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Monday, 5 September 2016

New Jersey


Before the arrival of the Europeans, the land that is now New Jersey was inhabited by the Lenape (also known as Delaware Indians ), who were nomads, hunters, and farmers.

Dutch and Swedish colonization of New Jersey started soon after the 1609 exploration of its coast and bays by Sir Henry Hudson. Towns sprang up in the 1630s, such as Bergen (now Jersey City), Trenton (the capital), and Burlington. The area occupied by the Dutch was known as New Netherland and the Swedes, New Sweden.

New Netherland and New Sweden By Nieuw_Nederland and Nya_Sverige.Wikipedia

The area came under English rule after the surrender of Fort Amsterdam in 1664. King Charles II renamed the province after the Isle of Jersey in the English Channel, in recognition of the island's help during his exile.

In 1739 German immigrant Caspar Wistar pioneered America's first large-scale production of bottles for beer and wine at his New Jersey plant. It was the earliest successful workers' co-operative venture in the colonies.

New Jersey took part in the American Revolutionary War. On Christmas 1776, George Washington's army entered the colony to attack British soldiers at Trenton and Princeton. The American army won, in the two famous battles that were important in boasting American morale.

George Washington rallying his troops at the Battle of Princeton

In the summer of 1783, the Continental Congress met in Nassau Hall at Princeton University, making Princeton the nation's capital for four months.

On December 18, 1787, New Jersey became the third state to ratify the United States Constitution. Two years later, on November 20, 1789, the state became the first in the newly formed Union to ratify the Bill of Rights.

The New Jersey Assembly officially approved the flag as the state emblem on March 11, 1896.

In 1876 Thomas Edison moved to Menlo Park, New Jersey where he opened the first large scientific workshop in the world. Eleven years later, Edison moved his laboratory from Menlo Park, to West Orange, in the same state where he constructed a large laboratory for experimentation and research. (His home and laboratory were established as the Edison National Historic Site in 1955).

Thomas Edison in his laboratory, West Orange, New Jersey, 1901

The first electric lighting system employing overhead wires, built by Thomas Edison, begun service at Roselle, New Jersey in 1883.

Thomas Edison finished construction of the first motion picture studio, the Black Maria in West Orange, New Jersey in 1893.

One of Thomas Edison's sons, Charles, served as the 42nd Governor of New Jersey.

Richard Hollingshead opened the world's first drive-in cinema on ten acres off Wilson Boulevard in Camden, New Jersey in June 1933. The screen was 40 by 30 feet. Admission was 25 cents per car plus another quarter for each passenger.

In 1938 actor Orson Welles stirred a national panic with his radio drama The War of the Worlds. Listeners believed the "simulated" news bulletins in the drama were real and that Grovers Mill, New Jersey, actually was being invaded by men from Mars.

The longest tightrope crossing by bicycle is 71.63 m (235 ft) and was achieved by Nik Wallenda (USA) in Newark, New Jersey, USA, on 15 October 2008.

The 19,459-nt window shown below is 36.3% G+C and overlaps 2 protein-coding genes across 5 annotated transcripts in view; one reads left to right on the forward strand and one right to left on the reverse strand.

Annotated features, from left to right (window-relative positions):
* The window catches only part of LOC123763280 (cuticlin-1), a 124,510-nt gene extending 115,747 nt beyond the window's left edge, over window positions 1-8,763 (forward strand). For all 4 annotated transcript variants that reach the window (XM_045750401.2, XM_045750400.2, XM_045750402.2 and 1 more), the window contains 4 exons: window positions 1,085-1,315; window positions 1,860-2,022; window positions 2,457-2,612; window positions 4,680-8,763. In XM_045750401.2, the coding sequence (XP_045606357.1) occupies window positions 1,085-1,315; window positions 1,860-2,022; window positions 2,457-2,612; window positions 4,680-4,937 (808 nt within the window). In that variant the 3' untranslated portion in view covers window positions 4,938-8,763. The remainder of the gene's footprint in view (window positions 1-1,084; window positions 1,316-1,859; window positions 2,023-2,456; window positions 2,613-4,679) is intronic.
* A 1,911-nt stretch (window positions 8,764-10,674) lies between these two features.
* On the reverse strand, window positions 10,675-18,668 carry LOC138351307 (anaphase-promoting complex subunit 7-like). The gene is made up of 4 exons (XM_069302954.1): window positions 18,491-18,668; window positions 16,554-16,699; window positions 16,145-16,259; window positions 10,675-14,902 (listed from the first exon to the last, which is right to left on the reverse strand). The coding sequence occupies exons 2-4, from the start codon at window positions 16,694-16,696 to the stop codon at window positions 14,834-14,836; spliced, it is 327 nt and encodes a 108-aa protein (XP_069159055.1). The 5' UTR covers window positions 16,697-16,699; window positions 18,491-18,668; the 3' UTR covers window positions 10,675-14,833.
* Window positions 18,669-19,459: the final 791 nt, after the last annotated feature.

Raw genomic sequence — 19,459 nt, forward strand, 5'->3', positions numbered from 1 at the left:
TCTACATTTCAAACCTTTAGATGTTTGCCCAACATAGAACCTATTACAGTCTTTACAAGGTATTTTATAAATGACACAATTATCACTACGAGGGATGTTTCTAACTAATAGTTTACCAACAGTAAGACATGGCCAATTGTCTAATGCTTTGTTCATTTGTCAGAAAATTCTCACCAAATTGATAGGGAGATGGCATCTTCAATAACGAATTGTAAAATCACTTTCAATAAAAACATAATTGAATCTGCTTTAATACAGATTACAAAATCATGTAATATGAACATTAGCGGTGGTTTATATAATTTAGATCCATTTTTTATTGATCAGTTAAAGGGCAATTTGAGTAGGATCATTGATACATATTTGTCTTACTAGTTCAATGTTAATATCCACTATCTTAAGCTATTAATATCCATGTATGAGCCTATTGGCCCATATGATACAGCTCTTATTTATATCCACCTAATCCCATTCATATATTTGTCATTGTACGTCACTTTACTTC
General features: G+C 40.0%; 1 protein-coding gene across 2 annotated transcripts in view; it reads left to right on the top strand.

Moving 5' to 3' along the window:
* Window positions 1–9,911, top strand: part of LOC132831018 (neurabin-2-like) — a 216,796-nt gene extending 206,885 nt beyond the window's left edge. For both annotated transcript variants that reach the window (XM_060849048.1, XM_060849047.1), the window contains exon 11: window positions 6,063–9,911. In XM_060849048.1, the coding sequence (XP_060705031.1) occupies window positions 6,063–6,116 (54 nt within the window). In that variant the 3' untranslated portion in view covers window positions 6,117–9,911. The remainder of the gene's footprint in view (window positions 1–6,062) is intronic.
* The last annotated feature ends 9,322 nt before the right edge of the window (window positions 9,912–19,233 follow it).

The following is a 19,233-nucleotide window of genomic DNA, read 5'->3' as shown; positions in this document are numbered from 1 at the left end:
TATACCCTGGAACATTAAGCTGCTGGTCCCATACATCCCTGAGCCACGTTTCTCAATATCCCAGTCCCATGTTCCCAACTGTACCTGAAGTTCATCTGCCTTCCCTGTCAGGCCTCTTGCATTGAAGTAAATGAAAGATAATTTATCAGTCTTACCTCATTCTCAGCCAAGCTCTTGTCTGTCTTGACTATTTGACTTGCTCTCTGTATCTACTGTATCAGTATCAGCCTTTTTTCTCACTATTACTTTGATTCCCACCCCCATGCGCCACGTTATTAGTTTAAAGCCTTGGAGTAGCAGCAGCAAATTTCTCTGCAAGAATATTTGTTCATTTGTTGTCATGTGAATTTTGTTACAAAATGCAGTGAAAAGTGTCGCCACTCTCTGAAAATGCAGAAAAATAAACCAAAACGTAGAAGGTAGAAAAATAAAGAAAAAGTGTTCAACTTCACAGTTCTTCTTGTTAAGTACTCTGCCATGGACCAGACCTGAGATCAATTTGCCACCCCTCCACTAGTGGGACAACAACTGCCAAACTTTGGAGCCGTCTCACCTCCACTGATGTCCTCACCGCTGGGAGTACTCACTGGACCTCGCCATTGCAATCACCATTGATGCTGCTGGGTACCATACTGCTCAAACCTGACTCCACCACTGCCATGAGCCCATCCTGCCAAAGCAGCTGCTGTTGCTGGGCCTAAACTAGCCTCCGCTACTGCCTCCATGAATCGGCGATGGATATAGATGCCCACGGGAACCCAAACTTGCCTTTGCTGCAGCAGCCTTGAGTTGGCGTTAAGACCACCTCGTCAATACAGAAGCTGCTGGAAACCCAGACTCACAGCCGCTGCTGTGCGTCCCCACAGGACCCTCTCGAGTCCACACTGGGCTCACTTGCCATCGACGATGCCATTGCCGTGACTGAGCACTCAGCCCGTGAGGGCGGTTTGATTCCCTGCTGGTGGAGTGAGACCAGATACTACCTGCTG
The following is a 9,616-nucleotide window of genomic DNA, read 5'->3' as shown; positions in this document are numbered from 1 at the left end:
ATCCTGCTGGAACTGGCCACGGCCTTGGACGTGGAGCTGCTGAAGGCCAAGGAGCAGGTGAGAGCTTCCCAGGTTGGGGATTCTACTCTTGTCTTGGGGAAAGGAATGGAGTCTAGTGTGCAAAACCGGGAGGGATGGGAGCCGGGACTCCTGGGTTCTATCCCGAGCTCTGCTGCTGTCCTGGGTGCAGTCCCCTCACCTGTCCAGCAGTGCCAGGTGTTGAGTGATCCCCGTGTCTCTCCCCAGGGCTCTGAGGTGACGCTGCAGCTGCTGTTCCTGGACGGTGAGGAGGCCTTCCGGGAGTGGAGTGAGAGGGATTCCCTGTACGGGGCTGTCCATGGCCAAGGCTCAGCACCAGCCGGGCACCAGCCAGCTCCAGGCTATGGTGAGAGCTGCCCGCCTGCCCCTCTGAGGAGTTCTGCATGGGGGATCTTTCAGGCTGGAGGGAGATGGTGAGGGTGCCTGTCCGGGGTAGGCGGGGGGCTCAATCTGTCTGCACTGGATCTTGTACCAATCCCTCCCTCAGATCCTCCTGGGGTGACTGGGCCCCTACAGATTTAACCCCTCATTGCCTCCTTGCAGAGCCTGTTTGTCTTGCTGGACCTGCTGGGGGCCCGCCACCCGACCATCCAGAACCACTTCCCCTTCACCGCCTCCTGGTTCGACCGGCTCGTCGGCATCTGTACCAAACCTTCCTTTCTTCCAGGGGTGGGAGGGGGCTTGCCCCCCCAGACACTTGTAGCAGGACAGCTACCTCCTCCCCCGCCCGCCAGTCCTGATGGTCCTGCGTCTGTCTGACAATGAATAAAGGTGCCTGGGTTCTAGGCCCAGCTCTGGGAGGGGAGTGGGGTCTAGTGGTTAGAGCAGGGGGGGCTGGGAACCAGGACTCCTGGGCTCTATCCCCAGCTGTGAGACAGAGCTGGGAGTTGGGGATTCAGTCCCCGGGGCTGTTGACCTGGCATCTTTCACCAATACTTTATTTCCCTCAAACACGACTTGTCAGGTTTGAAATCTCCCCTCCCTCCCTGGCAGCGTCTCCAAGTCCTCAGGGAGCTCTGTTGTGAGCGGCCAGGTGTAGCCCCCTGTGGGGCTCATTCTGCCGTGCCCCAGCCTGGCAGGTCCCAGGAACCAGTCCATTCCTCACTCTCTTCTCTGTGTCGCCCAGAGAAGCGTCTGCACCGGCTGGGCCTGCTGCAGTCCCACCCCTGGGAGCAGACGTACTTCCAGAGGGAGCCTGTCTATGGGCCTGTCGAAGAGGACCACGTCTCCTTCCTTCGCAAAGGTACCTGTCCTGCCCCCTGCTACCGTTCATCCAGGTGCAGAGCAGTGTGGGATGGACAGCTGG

Six Flags Great Adventure in Jackson Township, Ocean County, New Jersey is the second-largest theme park in the world, after Disney's Animal Kingdom.

The world’s tallest rollercoaster, is located at Six Flags Great Adventure park. Kingda Ka, is 139 metres (456ft) high.

Kingsa Ka By Dusso Janladde - Wikipedia Commons

Zumanjaro: Drop of Doom, which is the tallest drop ride in the world, drops riders 415 feet at speeds of up to 90 mph. It is built on the face of Kingda Ka.

The Action Park amusement park located in Vernon, New Jersey, was open from 1978 until 1996 was so unsafe it was given nicknames such as "Traction Park" and "Accident Park" by doctors at nearby hospitals due to the number of severely injured parkgoers they treated. The Alpine Slide alone produced 14 broken bones, 26 head injuries, and 1 fatality.


Video game company King Digital Entertainment is behind the 65-foot-by-31-foot hammock, which they installed as a promotional gimmick. It worked, as it has garnered attention by claiming the Guinness World Record title of World's Largest Hammock. It’s located in Jersey City, New Jersey,
and it is reportedly big enough to hold 170 people lying head to head.

The George Washington Bridge, connecting Fort Lee in Bergen County across the Hudson River to New York City, is the world's busiest motor vehicle bridge.

The George Washington Bridge, By John O'Connell - originally posted to Flickr 

New Jersey has more scientists and engineers per square mile than anywhere in the world.

New Jersey is the fourth-smallest state, but has the eleventh-highest number of people. It therefore has the highest population density (number of people for the amount of land) in the United States.

Seventy-five New Jersey’s would fit comfortably in Alaska.

New Jersey population distribution. Wikipedia Commons

India Square, Jersey City, is known as Little Bombay. It is home to the highest concentration of Asian Indians in the Western Hemisphere.

New Jersey, with 96, is the US state with the greatest number of hazardous waste sites.

The underwater portion of Liberty Island, where the Statue of Liberty sits, is part of New Jersey, not New York.

According to a 2016 survey, New Jersey is the U.S. state with the most Millennials still living at home.

The group Bloodhound Gang recorded a track called "The Ten Coolest Things About New Jersey". The "song" consists of ten seconds of silence.

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